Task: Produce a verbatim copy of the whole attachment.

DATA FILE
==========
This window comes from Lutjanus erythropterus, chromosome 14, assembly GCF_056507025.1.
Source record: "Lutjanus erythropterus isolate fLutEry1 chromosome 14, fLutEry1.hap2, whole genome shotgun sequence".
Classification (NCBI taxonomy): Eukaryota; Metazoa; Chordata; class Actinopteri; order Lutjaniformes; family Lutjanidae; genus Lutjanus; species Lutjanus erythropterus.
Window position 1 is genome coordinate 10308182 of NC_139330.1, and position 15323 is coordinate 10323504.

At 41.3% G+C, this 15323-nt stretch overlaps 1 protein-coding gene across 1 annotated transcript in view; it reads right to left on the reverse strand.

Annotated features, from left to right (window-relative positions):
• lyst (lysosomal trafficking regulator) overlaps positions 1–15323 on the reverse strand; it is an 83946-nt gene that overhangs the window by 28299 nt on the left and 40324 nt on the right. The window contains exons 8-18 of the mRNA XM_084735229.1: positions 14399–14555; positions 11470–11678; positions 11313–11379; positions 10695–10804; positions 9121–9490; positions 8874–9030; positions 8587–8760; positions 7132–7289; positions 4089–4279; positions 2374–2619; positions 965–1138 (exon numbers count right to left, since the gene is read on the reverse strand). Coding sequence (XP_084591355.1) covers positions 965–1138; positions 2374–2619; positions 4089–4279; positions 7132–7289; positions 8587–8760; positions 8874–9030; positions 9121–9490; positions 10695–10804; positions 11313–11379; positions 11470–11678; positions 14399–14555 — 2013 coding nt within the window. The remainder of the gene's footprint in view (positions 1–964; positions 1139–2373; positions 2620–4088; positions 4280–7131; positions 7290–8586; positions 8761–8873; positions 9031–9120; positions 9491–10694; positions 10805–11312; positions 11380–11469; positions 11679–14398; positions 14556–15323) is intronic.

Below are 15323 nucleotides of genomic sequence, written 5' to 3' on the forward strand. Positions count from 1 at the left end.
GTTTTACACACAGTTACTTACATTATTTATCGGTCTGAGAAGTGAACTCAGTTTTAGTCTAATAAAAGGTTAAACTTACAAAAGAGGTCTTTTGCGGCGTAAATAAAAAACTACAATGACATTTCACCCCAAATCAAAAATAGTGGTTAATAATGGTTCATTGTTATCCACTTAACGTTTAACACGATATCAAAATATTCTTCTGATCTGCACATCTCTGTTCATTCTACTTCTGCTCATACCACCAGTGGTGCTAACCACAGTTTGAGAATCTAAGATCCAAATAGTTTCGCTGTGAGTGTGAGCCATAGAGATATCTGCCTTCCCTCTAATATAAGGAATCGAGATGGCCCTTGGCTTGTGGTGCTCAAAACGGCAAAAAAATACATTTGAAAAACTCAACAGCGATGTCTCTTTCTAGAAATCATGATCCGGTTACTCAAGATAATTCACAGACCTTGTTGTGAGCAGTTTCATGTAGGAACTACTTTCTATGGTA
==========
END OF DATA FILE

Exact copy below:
This window comes from Lutjanus erythropterus, chromosome 14, assembly GCF_056507025.1.
Source record: "Lutjanus erythropterus isolate fLutEry1 chromosome 14, fLutEry1.hap2, whole genome shotgun sequence".
Classification (NCBI taxonomy): Eukaryota; Metazoa; Chordata; class Actinopteri; order Lutjaniformes; family Lutjanidae; genus Lutjanus; species Lutjanus erythropterus.
Window position 1 is genome coordinate 10308182 of NC_139330.1, and position 15323 is coordinate 10323504.

At 41.3% G+C, this 15323-nt stretch overlaps 1 protein-coding gene across 1 annotated transcript in view; it reads right to left on the reverse strand.

Annotated features, from left to right (window-relative positions):
• lyst (lysosomal trafficking regulator) overlaps positions 1–15323 on the reverse strand; it is an 83946-nt gene that overhangs the window by 28299 nt on the left and 40324 nt on the right. The window contains exons 8-18 of the mRNA XM_084735229.1: positions 14399–14555; positions 11470–11678; positions 11313–11379; positions 10695–10804; positions 9121–9490; positions 8874–9030; positions 8587–8760; positions 7132–7289; positions 4089–4279; positions 2374–2619; positions 965–1138 (exon numbers count right to left, since the gene is read on the reverse strand). Coding sequence (XP_084591355.1) covers positions 965–1138; positions 2374–2619; positions 4089–4279; positions 7132–7289; positions 8587–8760; positions 8874–9030; positions 9121–9490; positions 10695–10804; positions 11313–11379; positions 11470–11678; positions 14399–14555 — 2013 coding nt within the window. The remainder of the gene's footprint in view (positions 1–964; positions 1139–2373; positions 2620–4088; positions 4280–7131; positions 7290–8586; positions 8761–8873; positions 9031–9120; positions 9491–10694; positions 10805–11312; positions 11380–11469; positions 11679–14398; positions 14556–15323) is intronic.

Below are 15323 nucleotides of genomic sequence, written 5' to 3' on the forward strand. Positions count from 1 at the left end.
GTTTTACACACAGTTACTTACATTATTTATCGGTCTGAGAAGTGAACTCAGTTTTAGTCTAATAAAAGGTTAAACTTACAAAAGAGGTCTTTTGCGGCGTAAATAAAAAACTACAATGACATTTCACCCCAAATCAAAAATAGTGGTTAATAATGGTTCATTGTTATCCACTTAACGTTTAACACGATATCAAAATATTCTTCTGATCTGCACATCTCTGTTCATTCTACTTCTGCTCATACCACCAGTGGTGCTAACCACAGTTTGAGAATCTAAGATCCAAATAGTTTCGCTGTGAGTGTGAGCCATAGAGATATCTGCCTTCCCTCTAATATAAGGAATCGAGATGGCCCTTGGCTTGTGGTGCTCAAAACGGCAAAAAAATACATTTGAAAAACTCAACAGCGATGTCTCTTTCTAGAAATCATGATCCGGTTACTCAAGATAATTCACAGACCTTGTTGTGAGCAGTTTCATGTAGGAACTACTTTCTATGGTA